The Right to Rectification

Article 16 provides that the data subject shall have the right to obtain from the controller “without undue delay” the rectification of inaccurate personal data. The data subject also has the right to have incomplete personal data completed, which includes providing a supplementary statement.

The Right to Erasure (Right to Be Forgotten)

Among the many rights of the data subject vis-à-vis the controller is the right to be forgotten. Article 17 provides that the controller must erase personal data without undue delay where the personal data is no longer necessary for the purposes collected or where the data subject withdraws consent and when there is no other legal ground for the processing. If the data subject exercises the right to object pursuant to Article 21 dealing with profiling and direct marketing, or if the personal data has been unlawfully processed, the data subject may invoke the right to erasure. The right to erasure applies as well if the personal data must be erased to comply with an EU or Member State law to which the controller is subject or where the personal data was collected relative to a child under the age of 16 as set forth in Article 8(1).

The right to erasure does not apply to the extent that processing is necessary to exercise the right of freedom of expression and information or to comply with a legal obligation that requires processing by EU or Member State law to which the controller is subject. Exemptions under Article 17(3) clarify that it does not apply to the performance of a task carried out in the public interest or in the exercise of official authority or for reasons of public interest in the area of public health. It also exempts archival purposes in the public interest, for scientific or historical research, for statistical purposes, or for the establishment, exercise, or defense of legal claims.

Data Portability

Provided that it does not adversely affect the rights and freedoms of others and that it does not consist of processing necessary to perform a task carried out in the public interest or in the exercise of official authority vested in the controller, the data subject has the right under Article 20 to receive all personal data he/she has provided to a controller, in a structured, commonly used, and machine-readable format, and has the right to transmit such data to another controller where the data processing is carried out by automatic means. Such transfers must be based on one or more of the following:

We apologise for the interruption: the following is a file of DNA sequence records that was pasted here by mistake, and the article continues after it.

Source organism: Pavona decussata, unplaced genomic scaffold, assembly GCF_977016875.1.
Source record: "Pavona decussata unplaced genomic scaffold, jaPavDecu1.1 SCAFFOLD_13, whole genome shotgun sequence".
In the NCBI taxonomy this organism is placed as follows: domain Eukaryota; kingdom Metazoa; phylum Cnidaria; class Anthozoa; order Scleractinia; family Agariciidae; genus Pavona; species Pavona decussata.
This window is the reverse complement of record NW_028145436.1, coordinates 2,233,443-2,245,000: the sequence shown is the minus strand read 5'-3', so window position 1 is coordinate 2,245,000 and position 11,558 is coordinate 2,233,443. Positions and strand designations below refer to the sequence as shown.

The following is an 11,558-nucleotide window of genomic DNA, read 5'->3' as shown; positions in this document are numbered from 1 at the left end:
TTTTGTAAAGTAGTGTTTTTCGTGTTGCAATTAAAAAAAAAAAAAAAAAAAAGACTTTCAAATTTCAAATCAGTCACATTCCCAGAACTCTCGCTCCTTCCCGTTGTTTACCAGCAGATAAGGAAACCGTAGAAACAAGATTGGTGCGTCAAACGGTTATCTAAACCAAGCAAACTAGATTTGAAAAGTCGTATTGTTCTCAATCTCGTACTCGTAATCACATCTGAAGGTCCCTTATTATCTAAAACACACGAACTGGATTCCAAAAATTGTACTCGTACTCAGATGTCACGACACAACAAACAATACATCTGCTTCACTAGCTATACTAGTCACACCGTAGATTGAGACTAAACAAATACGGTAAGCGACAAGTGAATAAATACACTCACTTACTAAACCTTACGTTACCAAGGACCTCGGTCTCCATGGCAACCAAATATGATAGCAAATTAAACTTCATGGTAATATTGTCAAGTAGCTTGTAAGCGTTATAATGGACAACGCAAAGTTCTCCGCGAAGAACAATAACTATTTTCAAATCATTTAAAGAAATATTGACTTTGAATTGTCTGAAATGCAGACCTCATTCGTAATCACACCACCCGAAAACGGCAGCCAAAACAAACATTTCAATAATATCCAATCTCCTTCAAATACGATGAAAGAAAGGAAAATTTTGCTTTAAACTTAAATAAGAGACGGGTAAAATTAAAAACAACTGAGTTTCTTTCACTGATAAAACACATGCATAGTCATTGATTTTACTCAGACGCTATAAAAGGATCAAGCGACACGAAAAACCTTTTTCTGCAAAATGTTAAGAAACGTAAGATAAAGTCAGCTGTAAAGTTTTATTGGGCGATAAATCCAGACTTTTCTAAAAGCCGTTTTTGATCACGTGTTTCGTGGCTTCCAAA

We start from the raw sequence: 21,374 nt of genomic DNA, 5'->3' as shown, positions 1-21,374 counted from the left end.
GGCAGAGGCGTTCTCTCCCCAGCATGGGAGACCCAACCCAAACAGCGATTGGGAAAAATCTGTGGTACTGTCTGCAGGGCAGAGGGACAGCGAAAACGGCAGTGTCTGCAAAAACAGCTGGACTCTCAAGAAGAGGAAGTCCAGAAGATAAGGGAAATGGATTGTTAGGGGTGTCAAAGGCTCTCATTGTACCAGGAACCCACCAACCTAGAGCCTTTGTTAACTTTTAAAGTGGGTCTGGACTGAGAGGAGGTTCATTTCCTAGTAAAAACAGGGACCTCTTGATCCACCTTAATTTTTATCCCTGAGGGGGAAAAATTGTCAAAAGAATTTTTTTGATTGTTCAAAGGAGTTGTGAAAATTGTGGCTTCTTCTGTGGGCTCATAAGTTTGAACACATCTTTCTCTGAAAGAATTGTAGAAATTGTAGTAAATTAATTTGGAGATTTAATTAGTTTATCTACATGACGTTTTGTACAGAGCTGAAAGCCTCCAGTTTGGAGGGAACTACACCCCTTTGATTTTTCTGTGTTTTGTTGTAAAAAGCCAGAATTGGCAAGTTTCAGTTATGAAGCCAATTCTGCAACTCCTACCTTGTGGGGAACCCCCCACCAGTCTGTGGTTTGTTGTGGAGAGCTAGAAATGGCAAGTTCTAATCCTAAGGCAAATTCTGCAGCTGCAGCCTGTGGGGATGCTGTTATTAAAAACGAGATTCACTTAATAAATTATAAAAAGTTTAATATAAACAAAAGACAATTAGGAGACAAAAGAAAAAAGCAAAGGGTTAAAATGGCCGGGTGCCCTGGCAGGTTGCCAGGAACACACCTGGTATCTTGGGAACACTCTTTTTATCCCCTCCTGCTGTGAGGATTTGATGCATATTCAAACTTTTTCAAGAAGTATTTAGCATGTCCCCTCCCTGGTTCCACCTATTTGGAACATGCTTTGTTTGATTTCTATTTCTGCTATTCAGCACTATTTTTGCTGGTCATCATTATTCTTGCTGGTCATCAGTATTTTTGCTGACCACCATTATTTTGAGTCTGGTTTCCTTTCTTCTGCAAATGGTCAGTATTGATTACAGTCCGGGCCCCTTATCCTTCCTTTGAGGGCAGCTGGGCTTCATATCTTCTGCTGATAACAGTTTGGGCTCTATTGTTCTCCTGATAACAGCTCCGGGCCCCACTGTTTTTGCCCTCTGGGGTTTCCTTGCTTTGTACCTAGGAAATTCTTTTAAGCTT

• consent received from the data subject to process his or her personal data for one or more specific purposes pursuant to Article 6(1)(a);
  • explicit consent received from the data subject, pursuant to Article 9(1)(1), to the processing of personal data revealing racial or ethnic origin, political opinions, religious or philosophical beliefs, trade union membership, biometric data for the purpose of uniquely identifying a natural person, or data concerning health or data concerning a natural person’s sex life or sexual orientation; or
  • processing necessary for the performance of a contract to which the data subject is party or in order to take steps at the request of the data subject prior to entering into a contract, as consistent with Articles 6(1)(b) and 20(1).

Where technically feasible, the data subject has the right under Article 20(2) to have the personal data transmitted directly from one controller to another. This right of data portability is without prejudice to the right set forth in Article 17 regarding the right to be forgotten.

Data Protection by Design and by Default

Data protection by design under the GDPR means that data protection must be a consideration from the onset of the designing of systems, rather than an addition. The controller is required, under Article 25, to implement appropriate technical and organizational measures, such as pseudonymisation, which are designed to implement data protection principles, such as data minimization in an effective manner, and to integrate the necessary safeguards into the processing in order to meet the requirements of this regulation and protect the rights of data subjects.

The controller must implement measures to ensure that only the data necessary for the specific purpose of the processing are processed. As specified in Article 25(2), this includes the amount of data collected, the extent of its processing, and the data’s storage period and accessibility.